14. A valved bovine pericardium patch is implanted from the anterior opening of the pulmonary trunk to the aortic arch and extends to the beginning of the descending aorta to give rise to the anterior wall of the neo-aorta (Figure 2B). The opening of the valve is placed near the lower edge of the aortic arch. This valve prevents diastolic systemic reflow to the pulmonary arteries and improves coronary perfusion pressure through the ascending aorta (retrograde flow). The neo-aorta does not require mobilization of the ascending aorta or the pulmonary trunk.
15. A small right atriotomy is performed for atrial septum resection. After the appropriate maneuvers are performed to remove air that may be present, the tourniquets are released for subsequent finalization of the ECC.
16. The remainder of the procedure is performed according to the conventional protocol.
The procedure was simulated in an experimental mechanical model as described below.
The model was constructed with bovine pericardium tissue (HP Bioprosthesis Ltda.). The pulmonary trunk was represented using an 18-mm pericardial tunnel. On its posterior superior face, a second 12-mm pericardial tunnel was placed to simulate the pulmonary branches. On the cranial face of the pulmonary trunk, an additional 18-mm pericardium tube was placed to simulate the aortic arch. The pulmonary trunk segment between the pulmonary branches and the aorta represented the ductus arteriosus. All anastomoses were performed with prolene 6-0 (Figure 3A).
The ductus arteriosus was ligated. The semilunar openings of the aorta and pulmonary trunk used to form the autologous flaps (to construct the neo-aorta) were created as depicted in Figure 3B.
A 5-mm catheter was introduced through the opening of the pulmonary trunk towards the pulmonary branches. The pulmonary trunk cerclage was obtained by suturing a cardiac tape around the catheter with 5-0 prolene (Figure 4A). Following the removal of the catheter, a 5mm systemic pulmonary shunt of autologous tissue was created.
The aortic flap was rotated caudally, and the pulmonary trunk flap was rotated cranially. These flaps were then sutured edge-to-edge with 6-0 prolene originating the autologous posterior wall of the neo-aorta. There was no tension in this suture, and no mobilization of the aortic arch was required (Figure 4B).
The anterior wall of the neo-aorta was created using a bovine pericardium patch sutured with prolene 6-0 (Figure 5). The valved patch was not used in this model, although the location of the valve position is shown in Figure 4B. The black dashed line indicates where the valve suture would be inserted into the pericardial patch that forms the anterior wall of the neo-aorta.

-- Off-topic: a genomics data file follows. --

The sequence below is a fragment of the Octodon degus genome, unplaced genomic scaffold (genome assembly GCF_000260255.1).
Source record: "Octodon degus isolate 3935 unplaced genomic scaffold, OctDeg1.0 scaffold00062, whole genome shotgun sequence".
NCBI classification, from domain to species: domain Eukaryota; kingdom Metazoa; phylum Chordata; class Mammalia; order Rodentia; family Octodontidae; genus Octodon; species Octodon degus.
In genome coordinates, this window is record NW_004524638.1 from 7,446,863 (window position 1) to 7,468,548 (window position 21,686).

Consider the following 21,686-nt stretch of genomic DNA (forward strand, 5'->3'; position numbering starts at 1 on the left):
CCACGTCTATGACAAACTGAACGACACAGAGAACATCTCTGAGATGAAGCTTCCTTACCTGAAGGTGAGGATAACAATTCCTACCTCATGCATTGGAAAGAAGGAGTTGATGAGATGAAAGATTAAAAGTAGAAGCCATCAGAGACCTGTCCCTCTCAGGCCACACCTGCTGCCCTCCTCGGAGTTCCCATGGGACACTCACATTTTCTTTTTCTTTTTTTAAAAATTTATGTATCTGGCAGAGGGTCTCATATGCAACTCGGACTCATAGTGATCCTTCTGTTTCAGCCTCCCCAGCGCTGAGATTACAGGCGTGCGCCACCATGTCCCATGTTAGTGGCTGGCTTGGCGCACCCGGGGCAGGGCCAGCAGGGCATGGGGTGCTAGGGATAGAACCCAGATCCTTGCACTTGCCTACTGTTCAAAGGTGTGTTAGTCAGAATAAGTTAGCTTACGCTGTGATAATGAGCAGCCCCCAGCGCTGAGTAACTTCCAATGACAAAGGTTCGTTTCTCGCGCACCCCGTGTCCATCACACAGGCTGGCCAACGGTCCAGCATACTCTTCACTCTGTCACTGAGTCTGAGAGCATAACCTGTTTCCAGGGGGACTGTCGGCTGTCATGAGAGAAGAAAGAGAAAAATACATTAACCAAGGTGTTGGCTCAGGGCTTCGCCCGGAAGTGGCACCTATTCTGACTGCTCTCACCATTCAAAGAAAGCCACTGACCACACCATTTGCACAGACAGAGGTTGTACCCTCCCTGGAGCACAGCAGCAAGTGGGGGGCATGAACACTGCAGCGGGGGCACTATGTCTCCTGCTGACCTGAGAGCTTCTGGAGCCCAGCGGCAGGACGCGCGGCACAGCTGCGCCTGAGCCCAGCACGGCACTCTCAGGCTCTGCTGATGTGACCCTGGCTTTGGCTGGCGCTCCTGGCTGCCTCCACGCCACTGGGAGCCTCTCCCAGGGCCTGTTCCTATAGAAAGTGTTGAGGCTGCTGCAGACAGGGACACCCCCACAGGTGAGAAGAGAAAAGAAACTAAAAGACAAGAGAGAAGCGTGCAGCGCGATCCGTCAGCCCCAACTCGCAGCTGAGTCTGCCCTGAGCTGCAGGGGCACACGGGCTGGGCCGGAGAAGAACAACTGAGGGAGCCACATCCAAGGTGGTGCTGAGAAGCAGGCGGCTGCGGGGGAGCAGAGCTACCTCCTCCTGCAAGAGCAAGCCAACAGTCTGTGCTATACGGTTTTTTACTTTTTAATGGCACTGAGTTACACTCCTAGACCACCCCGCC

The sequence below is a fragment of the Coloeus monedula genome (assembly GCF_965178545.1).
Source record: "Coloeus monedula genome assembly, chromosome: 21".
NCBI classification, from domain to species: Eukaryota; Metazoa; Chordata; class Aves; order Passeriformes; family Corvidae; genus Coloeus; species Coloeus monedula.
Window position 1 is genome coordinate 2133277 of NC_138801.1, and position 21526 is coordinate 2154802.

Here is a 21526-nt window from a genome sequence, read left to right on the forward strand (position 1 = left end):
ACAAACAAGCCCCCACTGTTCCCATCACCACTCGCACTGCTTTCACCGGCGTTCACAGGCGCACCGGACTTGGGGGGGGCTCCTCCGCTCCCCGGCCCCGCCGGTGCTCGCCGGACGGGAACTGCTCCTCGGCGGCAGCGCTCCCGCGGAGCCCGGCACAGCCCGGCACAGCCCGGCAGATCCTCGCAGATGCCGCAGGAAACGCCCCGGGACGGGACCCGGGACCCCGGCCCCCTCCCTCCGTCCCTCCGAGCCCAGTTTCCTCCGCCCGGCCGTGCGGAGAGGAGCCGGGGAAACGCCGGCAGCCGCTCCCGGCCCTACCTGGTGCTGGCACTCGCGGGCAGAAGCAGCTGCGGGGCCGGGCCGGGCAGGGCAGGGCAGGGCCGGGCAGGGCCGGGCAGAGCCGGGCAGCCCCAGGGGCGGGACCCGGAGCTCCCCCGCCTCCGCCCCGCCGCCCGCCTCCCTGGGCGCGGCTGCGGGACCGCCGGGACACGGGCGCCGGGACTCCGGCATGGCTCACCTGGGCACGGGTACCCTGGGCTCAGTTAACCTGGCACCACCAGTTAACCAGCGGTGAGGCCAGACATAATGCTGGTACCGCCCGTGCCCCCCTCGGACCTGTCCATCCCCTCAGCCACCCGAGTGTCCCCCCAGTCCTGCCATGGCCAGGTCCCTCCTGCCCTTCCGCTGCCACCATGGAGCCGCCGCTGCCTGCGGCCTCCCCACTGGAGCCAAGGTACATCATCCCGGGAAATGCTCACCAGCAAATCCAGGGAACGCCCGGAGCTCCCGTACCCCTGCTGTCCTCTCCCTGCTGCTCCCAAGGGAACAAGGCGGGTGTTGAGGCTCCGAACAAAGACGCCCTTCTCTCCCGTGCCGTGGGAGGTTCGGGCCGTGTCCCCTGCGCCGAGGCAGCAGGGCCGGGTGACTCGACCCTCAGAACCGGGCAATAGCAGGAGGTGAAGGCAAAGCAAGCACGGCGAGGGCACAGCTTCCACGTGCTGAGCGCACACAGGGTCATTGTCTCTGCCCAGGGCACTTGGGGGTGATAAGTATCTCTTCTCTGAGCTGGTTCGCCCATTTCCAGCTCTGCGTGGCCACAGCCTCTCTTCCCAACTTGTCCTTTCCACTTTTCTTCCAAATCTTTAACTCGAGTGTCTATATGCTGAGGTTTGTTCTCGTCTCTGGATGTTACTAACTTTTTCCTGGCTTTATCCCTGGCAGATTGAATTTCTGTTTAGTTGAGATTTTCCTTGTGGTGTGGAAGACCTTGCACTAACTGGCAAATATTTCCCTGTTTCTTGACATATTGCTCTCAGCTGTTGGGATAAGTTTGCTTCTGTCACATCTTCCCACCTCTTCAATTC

The construction of an experimental model used to demonstrate the novel technique for the correction of HLHS proved to be simple.
The proposed procedure requires fewer sutures, which excludes the need to implant a heterologous systemic pulmonary shunt and decreases the surgical time. One patient who met the relevant criteria and required surgical correction was submitted to the procedure (15) and demonstrated that it could potentially reduce the perioperative complications.
The technique described does not require any period of coronary ischemia or surgical manipulation of the ventricle, as described previously (15). The combined effect of these improvements should promote a higher quality of postoperative ventricular function. Moreover, maintenance of the anatomy of the ascending aorta simplifies the procedure and avoids distortions in the coronary arteries.
The in situ autologous systemic pulmonary shunt is simple to manufacture and should not generate thrombosisrelated complications. In addition, the maintenance of the pulmonary trunk in situ (with the cerclage) should promote better development of the pulmonary tree.
The use of a valved pericardium for the creation of a neoaorta should improve systemic perfusion (including the coronary circulation) and prevent diastolic systemic pulmonary reflow.
No potential conflict of interest was reported.
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Publication in this collection
01 June 2012